Athena 2

Centre stage. Centre of the pitch. Centre of the world. You get the idea – a focal point. Sad that it could be the focal point for your brave city’s demise, though, eh? They’ve started to take bets on your downfall online. We hear your group has come in #1 favourite. Well, here you are, then. Centre stage. Your final clue. Grab a pen; a colleague; a glass of water – whatever helps you think. Ready yourself for here it comes, your final clue:

Oh wait, and who’s that in the centre surrounded by stone lions – watch behind you – the water!

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Pegasus 2

 

Remember, remember the fifth of November, gunpowder, treason and plot.

 

Or so the rhyme goes.

 

Come, look around you. The grandeur. The gold. Soak it all in. Hah! Our                            apologies – that was cruel. But seriously: an irony of sorts, no? What old man Fawkes couldn’t do with fire, the water will dispatch in a second. Think   hard on this final riddle. A thought wrong and it might be your song they’ll be singing next.

Andromeda 2

A paddle away and you’re right here. Fast, we must admit. Forget the tubes – they’re all done for. What we’re wondering is whether you are, too? This is it. You’ve made it this far. One final riddle left. Come close, dear reader. Look each other in the eyes. Not many have made it this far, far fewer have made it further. Put your brains together and ready yourselves for here it comes. Another clue…

No Embankment is going to hold back this flood, even one royally named.

Balham-tube-cross-passage

 

Athena 1

Once a hall full of grandeur, now a holding spot for the River Thames. Talk about fall from grace. But since we’re talking about falls, be careful you don’t. Rumour has it some of you aren’t so great on your feet. Here we were thinking the Nautical School would be the perfect candidate for all things aquatic. Oh, you are, you say? Fair play. Well you better do well with the riddle below, then…

Roof at the British Museum

Before the threshold, outside the perimeter lies a sign of what’s to come – they looked back to classical times for solace, but all too late.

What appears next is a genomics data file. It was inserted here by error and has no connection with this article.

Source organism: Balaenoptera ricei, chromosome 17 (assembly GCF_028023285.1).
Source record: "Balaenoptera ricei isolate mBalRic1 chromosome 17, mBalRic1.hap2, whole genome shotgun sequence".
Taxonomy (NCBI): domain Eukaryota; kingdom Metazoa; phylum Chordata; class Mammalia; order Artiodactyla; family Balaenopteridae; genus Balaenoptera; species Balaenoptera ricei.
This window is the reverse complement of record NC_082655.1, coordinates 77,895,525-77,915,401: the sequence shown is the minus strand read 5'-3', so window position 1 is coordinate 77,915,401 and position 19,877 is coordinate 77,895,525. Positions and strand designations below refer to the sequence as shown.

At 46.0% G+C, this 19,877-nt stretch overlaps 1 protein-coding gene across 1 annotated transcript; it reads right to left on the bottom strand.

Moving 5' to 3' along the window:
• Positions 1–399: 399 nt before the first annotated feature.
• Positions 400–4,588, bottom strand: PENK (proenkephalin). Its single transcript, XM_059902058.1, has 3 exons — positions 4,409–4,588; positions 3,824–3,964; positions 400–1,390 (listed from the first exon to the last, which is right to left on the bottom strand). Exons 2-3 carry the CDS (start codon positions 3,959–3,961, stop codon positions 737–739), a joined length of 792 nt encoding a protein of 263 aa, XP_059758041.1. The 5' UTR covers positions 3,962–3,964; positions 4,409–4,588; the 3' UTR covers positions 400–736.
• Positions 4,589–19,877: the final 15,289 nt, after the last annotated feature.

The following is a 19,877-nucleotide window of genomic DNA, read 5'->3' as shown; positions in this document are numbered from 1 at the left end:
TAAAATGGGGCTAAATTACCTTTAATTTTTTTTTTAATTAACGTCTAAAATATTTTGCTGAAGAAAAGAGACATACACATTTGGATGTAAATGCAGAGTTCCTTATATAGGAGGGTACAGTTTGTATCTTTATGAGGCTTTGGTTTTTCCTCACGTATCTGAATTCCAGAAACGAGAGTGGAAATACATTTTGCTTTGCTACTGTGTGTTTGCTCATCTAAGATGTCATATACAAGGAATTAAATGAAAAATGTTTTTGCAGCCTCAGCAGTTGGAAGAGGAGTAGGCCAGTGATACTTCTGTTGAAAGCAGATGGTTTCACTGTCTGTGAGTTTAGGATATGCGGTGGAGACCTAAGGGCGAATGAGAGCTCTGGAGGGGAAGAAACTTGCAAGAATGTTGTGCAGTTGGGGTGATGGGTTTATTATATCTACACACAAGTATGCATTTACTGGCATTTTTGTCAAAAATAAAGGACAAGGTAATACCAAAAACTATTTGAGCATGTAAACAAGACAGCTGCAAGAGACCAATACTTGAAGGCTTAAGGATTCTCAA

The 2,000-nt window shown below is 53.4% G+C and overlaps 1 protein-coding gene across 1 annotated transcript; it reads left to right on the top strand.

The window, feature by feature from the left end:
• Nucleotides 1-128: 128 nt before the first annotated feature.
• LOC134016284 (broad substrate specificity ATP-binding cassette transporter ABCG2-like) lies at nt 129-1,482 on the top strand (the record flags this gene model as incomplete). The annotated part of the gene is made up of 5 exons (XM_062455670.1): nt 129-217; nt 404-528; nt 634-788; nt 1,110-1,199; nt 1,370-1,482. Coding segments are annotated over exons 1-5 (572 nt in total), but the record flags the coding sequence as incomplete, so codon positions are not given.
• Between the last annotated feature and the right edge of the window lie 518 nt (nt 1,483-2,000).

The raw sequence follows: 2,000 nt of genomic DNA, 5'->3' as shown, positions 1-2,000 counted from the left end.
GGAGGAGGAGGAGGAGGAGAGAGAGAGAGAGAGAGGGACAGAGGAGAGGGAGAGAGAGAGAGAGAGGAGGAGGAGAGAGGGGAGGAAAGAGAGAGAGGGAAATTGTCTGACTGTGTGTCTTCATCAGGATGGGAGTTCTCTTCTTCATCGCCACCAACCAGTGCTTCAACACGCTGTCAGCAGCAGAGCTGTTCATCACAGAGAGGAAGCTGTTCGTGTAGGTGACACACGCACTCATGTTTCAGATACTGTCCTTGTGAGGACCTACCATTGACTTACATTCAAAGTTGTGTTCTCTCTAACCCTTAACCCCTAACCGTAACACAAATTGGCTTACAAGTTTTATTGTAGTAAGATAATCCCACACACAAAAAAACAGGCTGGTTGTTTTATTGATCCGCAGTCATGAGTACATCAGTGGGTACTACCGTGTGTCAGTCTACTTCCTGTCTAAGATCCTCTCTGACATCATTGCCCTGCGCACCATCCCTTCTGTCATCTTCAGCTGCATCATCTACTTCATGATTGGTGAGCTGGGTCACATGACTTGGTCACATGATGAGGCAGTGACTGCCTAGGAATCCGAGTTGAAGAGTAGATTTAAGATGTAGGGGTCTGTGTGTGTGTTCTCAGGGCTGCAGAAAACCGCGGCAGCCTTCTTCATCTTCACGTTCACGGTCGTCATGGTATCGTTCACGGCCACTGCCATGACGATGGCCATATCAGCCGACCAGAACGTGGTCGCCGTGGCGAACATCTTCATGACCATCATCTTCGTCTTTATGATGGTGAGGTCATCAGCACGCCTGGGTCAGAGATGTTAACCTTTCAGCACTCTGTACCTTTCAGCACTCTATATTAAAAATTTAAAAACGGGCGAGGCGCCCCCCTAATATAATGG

Andromeda 1

The lines are coming to us now.

What was it, again? A sight so touching in its majesty? Ah, of course! You’re right, we’re wrong – that was Westminster Bridge, not London Bridge. Well if Wordsworth could write poems about that, what’s stopping you from writing something similar about London Bridge? I can hear your inner muses now: a sight so miserable in all its ruin? Too depressing, you say? Indeed it is. Words are not always the harbingers of bad news, however. Check it – we have a word or two that might just lead to your salvation…

There was a bridge in Roman time due East of what now stands, across the river from the millennial growth and height lies a small plaque…

Pegasus 1

    No time for Turner or Blake, my friends. Nevertheless, a fun fact for you all: where you stand is consecrated grouarchitecturetournd. Be careful – now the Tate Britain, but once a large prison. Millbank, in fact. The last stop for convicts before the ship to down under. Move fast, dear reader! There might be similar ships about if you don’t move out…

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The Rescue of Andromeda 1893 Henry C Fehr 1867-1940 Presented by the Trustees of the Chantrey Bequest 1894 http://www.tate.org.uk/art/work/N01749

The Rescue of Andromeda 1893 Henry C Fehr 1867-1940 Presented by the Trustees of the Chantrey Bequest 1894

[Report] There Hath He Lain for Ages

The last great flood of London was on January 7th 1928, water poured over the Thames Embankment and the Chelsea Embankment completely collapsed.

 

The flood actually began around Christmas and New Year’s Eve – problems were reported at the Thames Estuary. The water at Southend measured at 1.5 metres above expected level.  By January 7th, Putney, Hammersmith, Southwark and the City of London were submerged; the water level was measured at 5.5 metres above the stratum line.  The Kraken’s migration had affected our tides, wreaking havoc on our capital.  This was to be the beginning of a thirty year cycle where London and its inhabitants, all that we hold dear, would be held at the whim of a thoughtless and vile beast.

 

When the North Sea Flooded in 1953, this was a narrow miss for London.  The migration of the Kraken had changed and this meant that Norfolk, Suffolk and Essex were submerged.  This was, of course, devastating but it allowed our top minds to begin working on a solution.


Engineers at Medusa spent the next three decades designing and implementing a water based defence system.  It was thought that the Kraken could not be defeated, or even killed, but that we might develop a barrier.

 

In 1983, the Thames Barrier was complete.  We have been safe for over thirty years.

 

In Roaring He Shall Rise

 

It has been more than 30 years since the last migration of the Kraken posed a threat to our shores, our capital and our lives.  Records indicate that 2014 the Thames Barrier closed 48 times.  This was unprecedented.  The Threat has returned.

 

We can no longer lay blame on global warming or climate change – we know the truth and it is time to act.

 

Tennyson’s poem held the key to defeating the beast, but it’s secret has been lost.  Your mission is to travel to locations in London and retrieve the clues.  Once you have collected all three passwords, you must return to mission control and recite the incantation.  Only this will hold back the Kraken.  Only you and your team can save the capital.

We place our faith in you to deliver us from being submerged.

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